Jackie Stewart's much-anticipated autobiography is now out
December 2007

Jackie Stewart's much-anticipated autobiography is now out

Countless are the drivers remembered only for their results and ubiquitous strong personality, whereas those who have something to say are even more interesting yet sadly all too rare. Thus considering Sir Jackie Stewart is one of the most articulate figures in the history of the sport amongst drivers in general and world champions in particular - some might say in contrast to recent winners - the writings of JYS always make for interesting quotes. The wee Scot was dyslexic which he did not know during his hard school years, but he was a world class shot winning many awards in a sport he still relishes.

His non qualification for the British team headed to the 1960 Olympic games led him to seek another activity and since his brother Jimmy already raced he had a go and thought he took to it rather well. He was soon racing a Marcos and moved up to F3 with Ken Tyrrell with whom he would later achieve great things. He joined BRM for the 1965 season and began making his mark in the highest echelons of the sport accompanied by his glamorous wife Helen and with his own distinctive style featuring sideburns, corduroy cap and sunglasses.

A friendly rivalry developed with fellow Scot Jim Clark though they were never really in equally competitive cars at the same time, some of their better dices taking place in the fondly remembered Tasman winter series in Australia and New Zealand. Alas Clark died early in 1968 before their duel could be concluded, though they were certainly comparable in terms of their extreme smoothness at the wheel. This subtlety led to one of the greatest victories in the history of Formula One when Stewart won the German Grand Prix in pouring rain and fog at the legendary Nürburgring with no less than a four minute lead.

Despite this brave feat his concern for safety increased during the sixties. With its narrow, cigar shaped F1 cars and rapidly improving tyres contrasting old circuits often unlined by barriers and non existent or amateurish medical trackside facilities, this was one of the most fatal decades in the sport’s history. The straw that broke the camel’s back was a major crash at Spa which saw JYS end up in a field with his legs stuck in the bent chassis while fuel leaked around him. To his amazement two nuns were the only people to approach which made him wonder if he had reached the pearly gates of heaven. He wasn’t seriously injured but after this he relentlessly used his position as leading star of the sport to pursue better safety standards. This didn’t make him popular with circuit owners and some members of the media but ultimately paid off. Meanwhile he joined Tyrrell again with the brilliant Matra chassis and proceeded to battle Rindt and then Fittipaldi, conquering three world crowns in 1969, 1971 and 1973, winning 27 Grands Prix in the process.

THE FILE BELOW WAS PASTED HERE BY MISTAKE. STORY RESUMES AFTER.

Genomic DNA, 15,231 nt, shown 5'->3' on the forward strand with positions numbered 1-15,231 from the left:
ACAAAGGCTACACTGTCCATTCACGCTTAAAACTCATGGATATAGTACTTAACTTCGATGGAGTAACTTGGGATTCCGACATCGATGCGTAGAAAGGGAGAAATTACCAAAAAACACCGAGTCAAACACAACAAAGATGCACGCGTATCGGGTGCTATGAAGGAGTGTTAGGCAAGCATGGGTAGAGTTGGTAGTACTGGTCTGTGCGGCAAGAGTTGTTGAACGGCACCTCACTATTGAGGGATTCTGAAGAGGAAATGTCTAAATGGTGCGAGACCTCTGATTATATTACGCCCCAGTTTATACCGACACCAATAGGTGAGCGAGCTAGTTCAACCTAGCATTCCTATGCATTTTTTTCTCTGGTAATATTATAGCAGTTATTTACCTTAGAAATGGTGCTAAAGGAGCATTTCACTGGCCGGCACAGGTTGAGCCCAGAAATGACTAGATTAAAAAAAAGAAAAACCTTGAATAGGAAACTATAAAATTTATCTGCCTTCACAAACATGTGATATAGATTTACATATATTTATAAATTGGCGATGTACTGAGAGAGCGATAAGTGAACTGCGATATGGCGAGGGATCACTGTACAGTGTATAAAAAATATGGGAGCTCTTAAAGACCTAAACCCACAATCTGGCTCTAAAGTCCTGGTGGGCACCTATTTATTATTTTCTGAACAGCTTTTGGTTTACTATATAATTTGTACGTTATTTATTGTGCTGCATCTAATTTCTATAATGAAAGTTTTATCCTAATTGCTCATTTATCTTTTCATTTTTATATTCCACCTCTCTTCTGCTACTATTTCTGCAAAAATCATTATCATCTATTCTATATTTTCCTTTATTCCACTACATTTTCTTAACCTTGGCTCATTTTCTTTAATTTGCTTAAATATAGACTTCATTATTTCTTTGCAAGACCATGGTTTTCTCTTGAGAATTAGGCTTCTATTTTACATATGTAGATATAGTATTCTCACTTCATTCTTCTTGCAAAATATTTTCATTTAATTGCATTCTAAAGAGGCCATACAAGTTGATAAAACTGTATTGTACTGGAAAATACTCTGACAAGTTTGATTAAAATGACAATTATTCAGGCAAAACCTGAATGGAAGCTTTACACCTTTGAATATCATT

The ending was sad as Stewart retired one race early following the death at Watkins Glen of his team mate and ‘younger brother’ as he called him, talented charismatic Frenchman François Cevert with whom he had an exceptional rapport of mutual respect.

Far from vanishing into discreet retirement, Jackie then became an articulate ambassador for the sport, representing major companies, commentating for US TV networks, always travelling to the far corners of the world and in 1988 founding Paul Stewart racing for his son. This brought more championships wins including British F3 before joining the F1 grid in 1997, the high point of which was Johnny Herbert’s victory at the 1999 European Grand Prix…at a wet Nürburgring: sometimes history repeats itself. Stewart then sold the team to Ford which renamed it Jaguar before it became Red Bull a few years later. Made Order of the British Empire in 1972 and upgraded to MBE in 2001, Jackie lives in the UK and is much involved in charities and public relations work. The life and times of the lad from Dumbarton make fascinating reading and are highly recommended.

WINNING IS NOT ENOUGH is published in hardback priced £20 and will includes a specially produced DVD – the ViBE or Visual Book Enhancement - featuring rare and previously unseen footage of Sir Jackie’s racing career, personal photographs and conversations with Sir Jackie discussing key moments in his life, plus interviews with business leaders, friends and family.

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Photos Credits: MS Productions